A reminder from the Fifth Circuit: a shift transfer can be a materially adverse action for retaliation purposes. "[A] retaliatory shift change that places a substantial burden on the plaintiff, such as significant interference with outside responsibilities or drastically and objectively less desirable hours, can dissuade an employee from reporting discrimination."
The Ninth Circuit, substantially parting with the reasoning of the Seventh, holds (2-1) that a fifth-grade parochial school teacher did not fall within the ministerial exception articulated in Hosanna-Tabor Evangelical Lutheran Church & School v. EEOC, 565 U.S. 171 (2012).
The First Circuit affirms that, in an ADA case, it is often not necessary to present expert medical testimony to prove a disability. Nevertheless, the panel affirms summary judgment on the ground that the plaintiff - a police sergeant with a knee injury - failed to prove that his impairment substantially limited him in the major life activities of standing, walking, and bending.
The Fourth Circuit cautions employees (and their counsel) that taking actions to support an EEOC charge are not "protected activities" under the "participation" clause of Title VII's anti-retaliation section if they violate state law. Here, the court affirms summary judgment in a case where the employee copied and delivered confidential personnel files to the EEOC, in violation of North Carolina law.
In a contentious 2-1 opinion, the Eighth Circuit holds that a job applicant who requests a religious accommodation - here, not to work Saturdays - is not engaged in a "protected activity" under the opposition clause of Title VII's retaliation provision.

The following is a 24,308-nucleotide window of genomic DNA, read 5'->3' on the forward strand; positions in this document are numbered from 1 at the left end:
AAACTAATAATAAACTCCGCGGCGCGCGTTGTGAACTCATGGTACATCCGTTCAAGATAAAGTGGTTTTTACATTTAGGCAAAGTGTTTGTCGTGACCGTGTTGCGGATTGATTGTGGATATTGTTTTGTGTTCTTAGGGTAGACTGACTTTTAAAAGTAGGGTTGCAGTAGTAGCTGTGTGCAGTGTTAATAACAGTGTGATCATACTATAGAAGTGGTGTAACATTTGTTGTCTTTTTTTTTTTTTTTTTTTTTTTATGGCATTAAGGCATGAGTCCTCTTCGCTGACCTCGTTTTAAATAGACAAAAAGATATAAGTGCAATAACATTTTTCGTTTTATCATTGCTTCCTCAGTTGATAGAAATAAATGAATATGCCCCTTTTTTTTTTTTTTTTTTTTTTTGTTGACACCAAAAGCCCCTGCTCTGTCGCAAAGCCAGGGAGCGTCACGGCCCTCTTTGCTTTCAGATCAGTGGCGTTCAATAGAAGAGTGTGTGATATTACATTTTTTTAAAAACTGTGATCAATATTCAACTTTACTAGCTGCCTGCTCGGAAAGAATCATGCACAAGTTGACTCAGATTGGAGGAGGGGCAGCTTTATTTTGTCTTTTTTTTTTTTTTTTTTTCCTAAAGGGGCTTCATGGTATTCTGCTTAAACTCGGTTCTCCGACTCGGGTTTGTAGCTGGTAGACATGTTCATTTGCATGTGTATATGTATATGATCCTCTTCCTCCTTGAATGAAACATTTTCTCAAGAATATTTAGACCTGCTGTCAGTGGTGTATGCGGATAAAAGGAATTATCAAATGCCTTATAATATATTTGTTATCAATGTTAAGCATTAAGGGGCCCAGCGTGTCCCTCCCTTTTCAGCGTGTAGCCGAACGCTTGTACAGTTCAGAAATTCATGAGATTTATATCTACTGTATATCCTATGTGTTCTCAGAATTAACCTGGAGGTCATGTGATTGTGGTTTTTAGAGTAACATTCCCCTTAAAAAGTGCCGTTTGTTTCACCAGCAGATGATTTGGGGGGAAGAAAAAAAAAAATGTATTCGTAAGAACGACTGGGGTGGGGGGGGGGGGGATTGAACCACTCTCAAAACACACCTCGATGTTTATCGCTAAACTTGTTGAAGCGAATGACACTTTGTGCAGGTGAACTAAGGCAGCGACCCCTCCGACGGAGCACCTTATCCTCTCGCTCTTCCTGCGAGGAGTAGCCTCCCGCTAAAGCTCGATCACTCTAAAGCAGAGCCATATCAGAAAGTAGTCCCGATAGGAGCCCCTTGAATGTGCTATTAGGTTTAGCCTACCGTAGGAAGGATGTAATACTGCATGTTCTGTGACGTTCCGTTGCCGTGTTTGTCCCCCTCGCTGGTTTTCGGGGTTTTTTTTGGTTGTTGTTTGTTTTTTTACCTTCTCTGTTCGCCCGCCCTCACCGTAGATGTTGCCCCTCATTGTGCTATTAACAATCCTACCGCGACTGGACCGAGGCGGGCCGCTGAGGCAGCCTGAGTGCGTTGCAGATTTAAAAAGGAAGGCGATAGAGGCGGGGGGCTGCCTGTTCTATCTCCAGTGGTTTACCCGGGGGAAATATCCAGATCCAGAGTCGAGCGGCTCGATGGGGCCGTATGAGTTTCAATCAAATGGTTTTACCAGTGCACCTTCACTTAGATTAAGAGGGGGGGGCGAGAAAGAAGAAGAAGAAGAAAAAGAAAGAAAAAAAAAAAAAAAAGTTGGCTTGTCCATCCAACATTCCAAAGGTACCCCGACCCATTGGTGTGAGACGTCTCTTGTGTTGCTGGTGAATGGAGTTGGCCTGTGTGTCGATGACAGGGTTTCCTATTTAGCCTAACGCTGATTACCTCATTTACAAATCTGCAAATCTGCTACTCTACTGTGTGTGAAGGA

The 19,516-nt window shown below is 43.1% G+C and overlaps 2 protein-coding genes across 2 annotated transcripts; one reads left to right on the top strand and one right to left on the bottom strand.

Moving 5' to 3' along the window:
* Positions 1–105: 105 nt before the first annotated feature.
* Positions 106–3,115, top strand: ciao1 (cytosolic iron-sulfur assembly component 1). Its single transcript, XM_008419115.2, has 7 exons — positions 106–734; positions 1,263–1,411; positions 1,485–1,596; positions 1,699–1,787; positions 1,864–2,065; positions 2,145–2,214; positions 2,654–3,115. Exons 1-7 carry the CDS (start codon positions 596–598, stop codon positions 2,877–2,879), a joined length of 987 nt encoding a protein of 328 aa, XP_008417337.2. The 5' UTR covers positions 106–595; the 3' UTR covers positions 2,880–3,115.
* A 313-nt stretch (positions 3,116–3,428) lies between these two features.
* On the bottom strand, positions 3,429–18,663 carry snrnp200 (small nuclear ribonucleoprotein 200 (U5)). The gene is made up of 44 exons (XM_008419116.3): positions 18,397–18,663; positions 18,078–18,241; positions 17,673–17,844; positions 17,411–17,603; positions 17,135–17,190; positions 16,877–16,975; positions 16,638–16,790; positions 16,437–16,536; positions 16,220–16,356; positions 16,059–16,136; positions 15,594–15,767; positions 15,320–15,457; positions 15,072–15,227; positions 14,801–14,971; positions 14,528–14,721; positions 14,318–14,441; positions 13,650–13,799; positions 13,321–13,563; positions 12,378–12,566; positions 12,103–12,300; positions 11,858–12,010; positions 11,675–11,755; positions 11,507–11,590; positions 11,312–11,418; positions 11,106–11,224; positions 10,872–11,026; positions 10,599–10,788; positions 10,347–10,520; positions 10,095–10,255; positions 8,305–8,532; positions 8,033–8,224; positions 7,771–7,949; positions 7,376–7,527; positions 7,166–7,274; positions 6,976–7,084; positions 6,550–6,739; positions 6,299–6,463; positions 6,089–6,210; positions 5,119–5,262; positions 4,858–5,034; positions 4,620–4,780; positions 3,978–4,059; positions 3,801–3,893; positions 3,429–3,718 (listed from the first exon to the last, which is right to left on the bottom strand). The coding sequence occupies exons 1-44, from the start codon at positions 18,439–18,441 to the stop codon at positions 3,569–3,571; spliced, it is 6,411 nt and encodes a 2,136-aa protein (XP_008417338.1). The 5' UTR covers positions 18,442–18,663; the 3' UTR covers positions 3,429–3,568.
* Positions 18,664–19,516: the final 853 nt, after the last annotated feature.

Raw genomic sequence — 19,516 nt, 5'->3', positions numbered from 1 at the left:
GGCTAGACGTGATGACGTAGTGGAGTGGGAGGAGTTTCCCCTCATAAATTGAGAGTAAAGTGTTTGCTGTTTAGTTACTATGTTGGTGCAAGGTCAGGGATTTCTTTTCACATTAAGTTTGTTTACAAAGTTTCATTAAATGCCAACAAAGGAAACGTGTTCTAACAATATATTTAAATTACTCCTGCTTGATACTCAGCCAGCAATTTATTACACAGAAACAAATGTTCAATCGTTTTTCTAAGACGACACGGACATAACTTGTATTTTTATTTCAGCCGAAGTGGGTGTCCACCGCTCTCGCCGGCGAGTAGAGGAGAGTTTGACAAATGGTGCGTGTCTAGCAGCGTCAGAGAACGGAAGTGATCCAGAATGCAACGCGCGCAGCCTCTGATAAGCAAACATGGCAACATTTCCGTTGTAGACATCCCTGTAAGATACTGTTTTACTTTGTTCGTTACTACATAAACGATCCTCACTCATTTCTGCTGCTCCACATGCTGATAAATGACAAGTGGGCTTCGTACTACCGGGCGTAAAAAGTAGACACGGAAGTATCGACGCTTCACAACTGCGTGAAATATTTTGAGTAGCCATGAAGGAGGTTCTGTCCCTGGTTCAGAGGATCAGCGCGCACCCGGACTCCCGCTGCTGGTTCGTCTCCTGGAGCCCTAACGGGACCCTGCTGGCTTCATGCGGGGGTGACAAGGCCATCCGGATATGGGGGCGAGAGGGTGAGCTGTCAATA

Through careful advocacy, a former factory worker with lifting restrictions preserves most of his jury verdict in an ADA discrimination case - $181,522.61 in back pay and $92,000 in compensatory damages - and is remanded to the district court for an award of front pay.
In a short-but-sweet opinion, the Seventh Circuit reverses summary judgment in a Title VII retaliation case, where the district court failed to perceive a genuine dispute of material fact: specifically, when company management first became aware of the plaintiff's alleged violation of work rules. By the plaintiff's account, management knowingly overlooked her alleged breach .... until she complained about sex harassment.
The Tenth Circuit produces a clear circuit split on an issue now poised for Supreme Court review: must a ADA plaintiff challenging an employer's failure to reasonably accommodate a disability prove an adverse employment action? The panel splits two-to-one on this issue, in favor of the employer.
There have been various cases that have addressed whether human-resource professionals may benefit from the anti-retaliation provisions of federal employment law when they are fired for investigating or pursuing an EEO claim, as part of their duties. In this fascinating case, the Eleventh Circuit (dividing 2-1) holds that an HR manager who the company believed "encouraged or even solicited" an employee to sue her employer was protected by Title VII.
Title VII requires that employers exercise due care to prevent sexual harassment of their employees by customers. The EEOC prevailed at trial on just such a claim, winning a $250,000 verdict for a woman shelver who - a jury found - was stalked for over a year by a male customer, while Costco took inadequate measures to protect her. The Seventh Circuit upholds the verdict, and even remands the case back to the district court for award of more back-pay relief.